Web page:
Doc honors Mia who is on point

Doc honors Mia who is on point

We hunted for several hours and Mia bumped a couple of rooster Pheasants while working the willows, but there was no chance of getting a shot. I think that at least for the next few hunts, I’ll take the guys out individually to have some one-on-one hunting time with them.

Halloween therapy visits

To say that Sophie and Elvis were full of energy would be an understatement, but both did very well with their therapy visits today. There was a lot of activity going on at two of the facilities which is uncommon for Fridays, a generally low key day.

Sophie is excited to begin her therapy visits.

Sophie is excited to begin her therapy visits.

During her visit, Sophie found the beeps, buzzes, and intercom interesting, and cocked her head from side to side listening to them.

Elvis enjoying the scenery before beginning his therapy visits.

Elvis enjoying the scenery before beginning his therapy visits.

Elvis was curious about the Halloween decorations at one facility and never could figure them out: life sized monsters, ghosts hanging from the ceiling, you name it.

Elvis doesn't know what to make of the Halloween decorations.

Elvis doesn’t know what to make of the Halloween decorations.

I received guidance on counting the number of visits they’ve had, and in a couple of months, they will both have enough visits to qualify for AKC therapy titles.

The best laid plans

The best laid plans of mice and men often go awry, so goes the adaption of a line from “To a Mouse” by Robert Burns. And so it appears that our plans to take Disabled American Veterans (DAV) have gone awry. But let me backtrack a little.

About a year ago, I found out about DAV Project Hope, a non-profit organization whose mission is to provide outdoor activities for local disabled vets. I contacted DAV Project Hope regarding bird hunting trips to a local bird hunting lodge and elk ranch, CA Bull Elk Ranch, in which I would volunteer to handle my dogs for the hunters.

In April of this year, I posted an article on a meeting that I had with DAV Project Hope and the CA Bull Elk Ranch, and that we were tentatively organizing a bird hunt this October. As a fundraiser, DAV Project Hope scheduled a concert to be held in September that would help fund not only the bird hunt but other outdoor activities.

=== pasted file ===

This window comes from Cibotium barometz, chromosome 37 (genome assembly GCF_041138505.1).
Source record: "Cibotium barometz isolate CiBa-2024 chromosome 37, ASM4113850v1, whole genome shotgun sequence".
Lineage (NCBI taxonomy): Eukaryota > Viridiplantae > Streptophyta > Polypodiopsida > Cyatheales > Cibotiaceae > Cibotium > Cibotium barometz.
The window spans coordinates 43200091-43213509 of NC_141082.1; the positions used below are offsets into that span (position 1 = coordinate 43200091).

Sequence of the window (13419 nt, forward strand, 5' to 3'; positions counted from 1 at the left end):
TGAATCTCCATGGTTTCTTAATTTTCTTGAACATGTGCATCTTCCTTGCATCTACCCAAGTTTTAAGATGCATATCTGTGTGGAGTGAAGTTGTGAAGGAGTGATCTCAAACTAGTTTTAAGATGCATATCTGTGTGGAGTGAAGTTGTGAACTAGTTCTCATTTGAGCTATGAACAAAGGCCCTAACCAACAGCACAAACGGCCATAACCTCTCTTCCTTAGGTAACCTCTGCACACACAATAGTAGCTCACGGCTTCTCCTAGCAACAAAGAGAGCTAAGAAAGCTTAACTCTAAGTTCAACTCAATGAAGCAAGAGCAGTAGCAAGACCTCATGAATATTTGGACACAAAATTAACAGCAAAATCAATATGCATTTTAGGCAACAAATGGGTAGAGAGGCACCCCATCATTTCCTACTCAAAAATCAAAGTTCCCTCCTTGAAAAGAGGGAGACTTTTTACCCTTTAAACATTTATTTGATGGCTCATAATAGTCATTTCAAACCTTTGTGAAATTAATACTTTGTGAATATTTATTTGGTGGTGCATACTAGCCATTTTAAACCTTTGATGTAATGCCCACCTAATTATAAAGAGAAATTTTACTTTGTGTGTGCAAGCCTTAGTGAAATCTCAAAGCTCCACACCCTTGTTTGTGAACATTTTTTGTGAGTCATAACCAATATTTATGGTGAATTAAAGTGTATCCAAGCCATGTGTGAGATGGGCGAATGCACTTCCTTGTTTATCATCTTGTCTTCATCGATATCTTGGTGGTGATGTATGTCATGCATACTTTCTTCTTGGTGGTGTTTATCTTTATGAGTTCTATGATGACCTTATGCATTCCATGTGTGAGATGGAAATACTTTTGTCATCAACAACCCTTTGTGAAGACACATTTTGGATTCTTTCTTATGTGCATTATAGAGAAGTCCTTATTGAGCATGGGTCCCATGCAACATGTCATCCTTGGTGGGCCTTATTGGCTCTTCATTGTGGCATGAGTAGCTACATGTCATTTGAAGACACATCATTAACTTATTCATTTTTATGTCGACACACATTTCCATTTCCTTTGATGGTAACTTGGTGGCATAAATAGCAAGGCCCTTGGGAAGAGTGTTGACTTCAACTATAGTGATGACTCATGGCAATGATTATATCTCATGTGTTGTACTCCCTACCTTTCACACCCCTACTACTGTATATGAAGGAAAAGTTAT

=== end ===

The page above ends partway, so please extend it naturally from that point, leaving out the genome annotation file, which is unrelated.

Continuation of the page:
From all accounts, ticket sales were going well and  the number of reservations indicated that the concert would be a success. That is, until the performer was involved in a car wreck and was issued a DUI two weeks before the concert. The concert went on, but apparently because of that incident, a number of people cancelled their reservations.

Since DAV Project Hope was contractually obligated to pay the performer and band, the boycott did nothing but financially harm DAV Project Hope and jeopardize activities for our disabled vets. As of now, there will be no bird hunts and other activities are highly questionable.

So why not wait until next year and try again? The simple answer is that time is not on our side. The CA Bull Elk Ranch, like many hunting lodges, is suffering from our poor economy. While some hunting lodges have already gone out of business – some of which were large and well-known – it is uncertain whether the CA Bull Elk Ranch will be able to offer bird hunting next year.

And then the future is not certain for any of us, particularly those with catastrophic injuries. It is likely that some of our veterans who would have been able to participate in these activities this year, will be unable to do so next year. Unfortunately some opportunities come only once.

Afternoon hunt with Dakota

I really don’t remember the last time that I took Dakota hunting by herself, but Saturday afternoon was her turn to do some duck hunting. I was hoping that the wind would push the ducks off the river and into the sloughs and ponds, and was a little surprised to find no other hunters at the first location we hunted.

 

Dakota began the hunt with a lot of energy but it didn't take long for her to wear down.

Dakota began the hunt with a lot of energy but it didn’t take long for her to wear down.

There wasn’t much flying, but since the sun would soon be setting, I figured it would pick up. In the meantime, I decided to jump shoot any ducks that might already be there. A small flock of teal swung by at high speed and dropped into a pond, so we went after them.